From Publishers Weekly
Any free society thrives on public discussion, much of which is instigated by public intellectuals journalists, academics and writers who convey their ideas through a complex array of media. In this extensive, if idiosyncratic, study Posner charges that the quality of American public intellectuals' thinking and writing has steadily declined over the past seven decades. Posner admits that his subject is huge and "formless." But even after he painstakingly creates his own definitions that "demarcate a coherent albeit broad body of expressive activity," this topic still feels unwieldy. Noting that "not all intellectuals are professors... but most are," Posner casts his net wide discussing writers as disparate as Milton Friedman, Martha Nussbaum, Lani Guinier, Noam Chomsky, Gertrude Himmlefarb and Stephen Jay Gould, as well as nonacademics such as Andrea Dworkin and George Orwell. Posner, formerly a tenured academic and now a U.S. Appeals Court judge, uses a wide variety of criteria (hits on Web pages, mentions in print media and books sold) for judging the appeal and effectiveness of public intellectuals, and covers such a wide range of topics and types of intellectuals (from the "politically inflected literary criticism" of Stanley Fish and Michael Warner to the "Jeremiah school" of Christopher Lasch and Robert Bork) that his attempts at synthesis often fall short of satisfactory cohesion. While he makes many good points in charging that much public intellectual and academic writing is flawed by sloppy thinking, overt political advocacy and conflicts of interest, his conclusions and remedies which include a public Web posting of "public intellectual activities" feel impractical and, as he admits, politically dangerous. While offering the provocative beginning of a public discussion, Posner falls far short of his intellectual goals.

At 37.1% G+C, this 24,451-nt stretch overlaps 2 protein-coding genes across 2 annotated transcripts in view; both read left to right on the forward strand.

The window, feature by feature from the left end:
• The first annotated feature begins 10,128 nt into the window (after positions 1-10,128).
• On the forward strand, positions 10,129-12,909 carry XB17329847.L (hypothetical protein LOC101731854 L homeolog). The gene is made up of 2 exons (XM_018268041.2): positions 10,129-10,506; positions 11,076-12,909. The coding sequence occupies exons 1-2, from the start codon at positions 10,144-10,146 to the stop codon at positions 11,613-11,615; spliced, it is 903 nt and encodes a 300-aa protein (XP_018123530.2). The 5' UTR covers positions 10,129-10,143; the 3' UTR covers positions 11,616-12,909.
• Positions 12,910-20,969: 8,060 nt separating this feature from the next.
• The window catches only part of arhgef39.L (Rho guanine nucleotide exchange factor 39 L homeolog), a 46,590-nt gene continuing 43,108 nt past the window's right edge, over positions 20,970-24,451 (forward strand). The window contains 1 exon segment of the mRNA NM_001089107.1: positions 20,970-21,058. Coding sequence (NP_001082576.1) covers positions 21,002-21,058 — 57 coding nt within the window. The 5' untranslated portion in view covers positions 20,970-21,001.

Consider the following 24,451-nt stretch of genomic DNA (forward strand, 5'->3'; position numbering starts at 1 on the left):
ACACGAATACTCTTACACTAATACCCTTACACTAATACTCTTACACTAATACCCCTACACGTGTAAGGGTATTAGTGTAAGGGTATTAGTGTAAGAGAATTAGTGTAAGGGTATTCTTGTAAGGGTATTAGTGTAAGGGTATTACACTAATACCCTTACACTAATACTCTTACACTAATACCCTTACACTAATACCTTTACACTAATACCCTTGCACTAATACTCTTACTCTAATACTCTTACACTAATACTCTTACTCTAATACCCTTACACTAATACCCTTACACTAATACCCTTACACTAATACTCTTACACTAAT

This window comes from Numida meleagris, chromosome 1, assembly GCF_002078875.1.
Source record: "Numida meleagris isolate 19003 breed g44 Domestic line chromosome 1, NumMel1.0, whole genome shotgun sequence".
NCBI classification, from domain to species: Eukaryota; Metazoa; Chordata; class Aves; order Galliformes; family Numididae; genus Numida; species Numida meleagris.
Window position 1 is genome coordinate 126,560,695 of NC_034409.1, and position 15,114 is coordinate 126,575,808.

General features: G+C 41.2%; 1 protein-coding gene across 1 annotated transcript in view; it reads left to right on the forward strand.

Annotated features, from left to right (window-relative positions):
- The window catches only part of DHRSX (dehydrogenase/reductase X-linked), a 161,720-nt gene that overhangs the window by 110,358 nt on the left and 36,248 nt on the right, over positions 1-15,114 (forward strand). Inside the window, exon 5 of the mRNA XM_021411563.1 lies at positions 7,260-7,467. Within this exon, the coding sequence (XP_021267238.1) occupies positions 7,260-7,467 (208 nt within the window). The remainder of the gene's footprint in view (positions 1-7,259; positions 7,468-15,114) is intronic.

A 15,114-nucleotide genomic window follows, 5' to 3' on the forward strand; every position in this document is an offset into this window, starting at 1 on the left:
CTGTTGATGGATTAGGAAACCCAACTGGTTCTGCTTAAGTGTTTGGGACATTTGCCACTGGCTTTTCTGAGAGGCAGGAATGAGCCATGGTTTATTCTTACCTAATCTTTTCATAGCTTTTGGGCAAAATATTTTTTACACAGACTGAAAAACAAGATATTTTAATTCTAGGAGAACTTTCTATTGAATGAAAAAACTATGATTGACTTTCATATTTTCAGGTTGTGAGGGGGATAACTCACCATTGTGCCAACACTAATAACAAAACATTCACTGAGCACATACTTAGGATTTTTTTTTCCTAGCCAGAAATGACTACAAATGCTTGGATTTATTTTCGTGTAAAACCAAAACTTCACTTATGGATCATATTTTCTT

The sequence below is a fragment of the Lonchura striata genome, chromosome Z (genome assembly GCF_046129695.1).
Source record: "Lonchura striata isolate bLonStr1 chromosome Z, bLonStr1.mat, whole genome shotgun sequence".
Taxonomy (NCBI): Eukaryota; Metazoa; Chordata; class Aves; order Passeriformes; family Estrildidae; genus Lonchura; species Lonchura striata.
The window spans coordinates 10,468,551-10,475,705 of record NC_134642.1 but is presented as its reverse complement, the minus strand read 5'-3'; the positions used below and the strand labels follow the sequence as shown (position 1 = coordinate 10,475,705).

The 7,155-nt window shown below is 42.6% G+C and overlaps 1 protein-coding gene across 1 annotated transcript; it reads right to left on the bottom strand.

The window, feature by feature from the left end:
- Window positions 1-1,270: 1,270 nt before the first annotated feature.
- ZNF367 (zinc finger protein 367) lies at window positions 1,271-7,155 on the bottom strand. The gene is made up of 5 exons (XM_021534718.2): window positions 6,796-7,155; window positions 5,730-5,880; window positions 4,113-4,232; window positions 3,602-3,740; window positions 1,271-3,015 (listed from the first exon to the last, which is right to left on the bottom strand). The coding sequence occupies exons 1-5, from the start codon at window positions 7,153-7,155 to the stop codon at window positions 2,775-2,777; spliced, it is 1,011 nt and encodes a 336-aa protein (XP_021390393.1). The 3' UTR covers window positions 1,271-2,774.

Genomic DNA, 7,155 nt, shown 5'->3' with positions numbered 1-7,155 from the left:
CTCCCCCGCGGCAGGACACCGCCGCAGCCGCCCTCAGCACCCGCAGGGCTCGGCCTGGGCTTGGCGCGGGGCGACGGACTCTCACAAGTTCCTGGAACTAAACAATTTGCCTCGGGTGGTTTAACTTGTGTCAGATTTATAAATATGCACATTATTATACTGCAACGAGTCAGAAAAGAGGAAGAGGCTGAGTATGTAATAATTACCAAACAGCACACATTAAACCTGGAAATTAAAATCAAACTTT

Copyright 2001 Cahners Business Information, Inc.
From Library Journal
A U.S. Court of Appeals judge and senior lecturer at the University of Chicago Law School, Posner (An Affair of State) defines a public intellectual of which he himself is a distinguished example as one who plays the role of critical commentator for nonspecialist audiences on matters of broad public concern. After extensive theoretical and statistical analysis, he concludes that few modern public intellectuals have the requisite temperament, perspective, character, and knowledge to sustain the high level of performance demonstrated by pundits of earlier years. Furthermore, today's public intellectuals are often not prudent or even sensible in their commentaries and predictions many of which are wrong. He shows how the combination of more media outlets and more narrowly focused academics has led to a greater proliferation of inaccurate public discourse. Yet Posner's proposal for improvement a fuller disclosure of the activities and earnings of public intellectuals that would make them more accountable is not very convincing. An optional purchase for academic libraries. Harry Frumerman, formerly with Hunter Coll., New York
Copyright 2001 Reed Business Information, Inc.